Deadly Shell Commands Explained

I will explain some ‘fun’ shell commands. For some commands, you don’t have to be superuser to do a little damage. But you don’t have to do that in any circumstances.

Any user that know some basic UNIX commands, know about rm -rf / . This command is not correct for most OS because of a security feature of rm command.

     1. rm -rf --no-preserve-root /

If we run this command without the --no-preserve-root  argument, we will get a ‘rm of / is not allowed’, or something like that. This protection feature was introduced by most Unix-like OS (introduced by Solaris). If we take a look at rm command manual, we will see that the option --preserve-root  is default.

Another fact about rm command, is that removing files from your filesystem only unlinks files from the disk. Deleted files are still on the disk, so you can recover them if you act immediately with tools like extundelete .

When this command is run properly, rm command is loaded into RAM memory, so even if the binary /bin/rm is removed, it will continue to remove files.

Moreover, some errors can occur; one of them is “device or resource busy”, when it tries to remove files which are mount points of partitions.

Tested. I tested it on Ubuntu 12 and removed everything. It said device is busy on ‘/’ (there was mounted /dev/sda1). Anyway, ls , shutdown , reboot  were some unavailable commands.

     2. :(){ :|: & };:

This is called a type of fork bomb and you don’t have to be root to run it. This fancy command means that you define a function called “:”, that calls itself and redirect the output to itself. “&” means that it runs in background.

You probably know what happens. This function will run out of your system resources because it keeps double itself. A user (that is not root) have a limited number of processes, but it can lag your system.

Tested. I have tested this command on a VM ( 1 CPU, 1G RAM). It was 432 load average almost instantly and I had to reboot it.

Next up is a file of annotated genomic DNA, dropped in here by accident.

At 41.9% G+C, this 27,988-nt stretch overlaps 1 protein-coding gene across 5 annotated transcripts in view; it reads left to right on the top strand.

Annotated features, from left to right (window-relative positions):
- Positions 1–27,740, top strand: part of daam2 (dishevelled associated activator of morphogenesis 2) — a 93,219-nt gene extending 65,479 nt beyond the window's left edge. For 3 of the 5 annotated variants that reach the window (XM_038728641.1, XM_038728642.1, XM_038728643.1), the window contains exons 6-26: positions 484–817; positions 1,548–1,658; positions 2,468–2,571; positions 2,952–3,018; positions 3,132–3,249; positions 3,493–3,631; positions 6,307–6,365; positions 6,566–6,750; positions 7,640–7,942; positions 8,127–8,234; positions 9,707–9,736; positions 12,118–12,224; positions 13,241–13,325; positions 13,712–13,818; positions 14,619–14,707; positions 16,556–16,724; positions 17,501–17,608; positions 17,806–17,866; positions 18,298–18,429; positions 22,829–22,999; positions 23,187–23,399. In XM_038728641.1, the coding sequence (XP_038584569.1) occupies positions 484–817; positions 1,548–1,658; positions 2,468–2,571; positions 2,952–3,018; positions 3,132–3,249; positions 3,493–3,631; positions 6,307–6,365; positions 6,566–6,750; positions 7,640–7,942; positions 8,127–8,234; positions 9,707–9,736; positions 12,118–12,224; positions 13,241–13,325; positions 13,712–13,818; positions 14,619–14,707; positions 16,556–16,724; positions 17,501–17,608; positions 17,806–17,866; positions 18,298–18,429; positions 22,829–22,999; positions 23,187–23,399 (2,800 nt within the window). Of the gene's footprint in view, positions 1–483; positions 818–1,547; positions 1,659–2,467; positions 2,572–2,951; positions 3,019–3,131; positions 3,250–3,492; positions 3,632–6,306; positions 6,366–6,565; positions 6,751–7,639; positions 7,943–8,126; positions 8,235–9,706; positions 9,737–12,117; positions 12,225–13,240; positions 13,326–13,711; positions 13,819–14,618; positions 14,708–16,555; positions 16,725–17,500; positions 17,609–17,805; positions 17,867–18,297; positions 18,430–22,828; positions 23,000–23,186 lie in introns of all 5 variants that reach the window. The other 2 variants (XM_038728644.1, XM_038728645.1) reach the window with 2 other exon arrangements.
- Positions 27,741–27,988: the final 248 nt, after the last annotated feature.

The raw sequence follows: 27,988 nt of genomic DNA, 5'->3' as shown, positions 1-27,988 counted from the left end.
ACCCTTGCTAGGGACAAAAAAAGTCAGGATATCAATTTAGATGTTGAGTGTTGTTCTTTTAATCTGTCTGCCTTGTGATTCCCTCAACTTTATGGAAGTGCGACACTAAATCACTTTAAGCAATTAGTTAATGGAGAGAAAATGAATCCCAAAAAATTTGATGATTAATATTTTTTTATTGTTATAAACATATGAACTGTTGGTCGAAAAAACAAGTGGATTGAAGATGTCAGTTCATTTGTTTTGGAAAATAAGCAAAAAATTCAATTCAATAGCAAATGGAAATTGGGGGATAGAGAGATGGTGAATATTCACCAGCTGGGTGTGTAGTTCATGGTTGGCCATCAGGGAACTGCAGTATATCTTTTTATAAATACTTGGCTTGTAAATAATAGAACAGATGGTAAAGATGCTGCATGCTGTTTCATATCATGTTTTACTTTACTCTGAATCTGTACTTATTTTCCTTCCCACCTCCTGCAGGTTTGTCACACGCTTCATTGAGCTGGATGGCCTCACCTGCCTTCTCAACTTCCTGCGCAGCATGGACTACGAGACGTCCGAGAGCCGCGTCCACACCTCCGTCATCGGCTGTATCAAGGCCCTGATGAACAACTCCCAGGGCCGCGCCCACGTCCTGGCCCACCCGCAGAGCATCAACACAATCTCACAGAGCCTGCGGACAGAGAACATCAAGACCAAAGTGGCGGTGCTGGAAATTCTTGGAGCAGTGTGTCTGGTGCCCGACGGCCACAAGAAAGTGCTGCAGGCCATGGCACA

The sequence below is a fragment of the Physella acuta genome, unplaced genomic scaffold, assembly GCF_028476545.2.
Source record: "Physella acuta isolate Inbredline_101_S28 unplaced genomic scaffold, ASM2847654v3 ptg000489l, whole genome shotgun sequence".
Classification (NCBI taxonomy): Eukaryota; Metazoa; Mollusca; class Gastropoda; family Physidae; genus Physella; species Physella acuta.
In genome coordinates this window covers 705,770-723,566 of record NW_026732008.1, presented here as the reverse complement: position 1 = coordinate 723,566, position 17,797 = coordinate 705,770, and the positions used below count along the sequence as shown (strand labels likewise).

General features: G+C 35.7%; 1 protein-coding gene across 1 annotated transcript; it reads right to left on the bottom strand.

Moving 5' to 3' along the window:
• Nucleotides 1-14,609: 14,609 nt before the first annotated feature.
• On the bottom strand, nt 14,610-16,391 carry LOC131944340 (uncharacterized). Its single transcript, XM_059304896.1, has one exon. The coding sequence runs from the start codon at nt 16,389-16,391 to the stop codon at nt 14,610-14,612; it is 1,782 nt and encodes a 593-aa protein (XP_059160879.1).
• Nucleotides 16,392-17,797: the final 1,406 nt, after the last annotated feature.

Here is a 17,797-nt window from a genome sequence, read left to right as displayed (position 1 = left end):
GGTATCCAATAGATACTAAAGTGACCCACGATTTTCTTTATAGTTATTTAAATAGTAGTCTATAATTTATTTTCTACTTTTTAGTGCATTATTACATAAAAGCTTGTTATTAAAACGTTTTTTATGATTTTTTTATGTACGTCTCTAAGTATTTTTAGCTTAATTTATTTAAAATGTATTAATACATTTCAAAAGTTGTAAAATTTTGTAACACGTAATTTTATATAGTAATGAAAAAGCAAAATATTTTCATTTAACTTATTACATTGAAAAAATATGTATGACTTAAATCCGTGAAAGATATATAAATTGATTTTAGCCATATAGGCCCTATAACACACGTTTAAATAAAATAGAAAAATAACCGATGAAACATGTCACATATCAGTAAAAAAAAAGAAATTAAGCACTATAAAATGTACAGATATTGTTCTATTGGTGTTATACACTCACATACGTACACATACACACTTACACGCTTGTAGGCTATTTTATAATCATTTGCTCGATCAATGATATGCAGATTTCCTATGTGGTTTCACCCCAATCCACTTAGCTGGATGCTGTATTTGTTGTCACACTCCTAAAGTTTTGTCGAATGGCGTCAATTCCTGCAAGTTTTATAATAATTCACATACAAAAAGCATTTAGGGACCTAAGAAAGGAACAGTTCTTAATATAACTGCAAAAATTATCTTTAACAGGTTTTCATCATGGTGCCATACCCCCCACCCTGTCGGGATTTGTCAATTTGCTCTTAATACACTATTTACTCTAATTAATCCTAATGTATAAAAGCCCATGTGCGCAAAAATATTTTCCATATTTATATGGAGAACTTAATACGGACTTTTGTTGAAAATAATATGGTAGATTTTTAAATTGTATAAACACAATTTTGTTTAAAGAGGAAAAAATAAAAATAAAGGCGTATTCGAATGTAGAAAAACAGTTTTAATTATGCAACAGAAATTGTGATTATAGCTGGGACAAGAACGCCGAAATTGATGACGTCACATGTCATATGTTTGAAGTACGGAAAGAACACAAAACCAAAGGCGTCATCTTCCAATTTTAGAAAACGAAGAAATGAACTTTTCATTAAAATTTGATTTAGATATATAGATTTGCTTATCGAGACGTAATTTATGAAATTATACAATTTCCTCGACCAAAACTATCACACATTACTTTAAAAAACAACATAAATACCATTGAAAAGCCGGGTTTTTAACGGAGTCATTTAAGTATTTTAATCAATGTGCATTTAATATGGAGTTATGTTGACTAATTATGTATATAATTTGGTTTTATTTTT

3. mkfs /dev/sda1

Running this command, you format /dev/sda1 partition and lose the data. You have to be superuser to make file systems.

Also, on some OS, you can’t make file systems if /dev/sda1 is mounted. You have to umount first. And if there are processes that are using the device, you will get a “device is busy”.

Tested. Using only this command, I got “/dev/sda1 is mounted; will not make a filesystem here!”

     4. echo 726d202d7266202a | xxd -r -p

This is not a dangerous command, it is just funny. If we translate that code from hexadecimal to ASCII characters, we will have:

  • 72 = r
  • 6D = m
  • 20 = Space
  • 2D = –
  • 66 = f
  • 2A = *

Second command get the output of the first command and translate it, in reverse, from hexadecimal to original binary.

Tested. When you run this command, you will see only a funny output: rm -rf *

     5. chmod a-x /bin/chmod

This command change the permissions for chmod binary, so the chmod command can’t be executed anymore. When you try to chmod any file, you will get a permission denied.

Tested. This ‘prank’ can be easily solved with a trick. You create a temporary file /bin/something by cp  an existing binary (/bin/touch) into it.

Now you have to cat  in this file the content of /bin/chmod, remove chmod  and rename ‘something’ to chmod .

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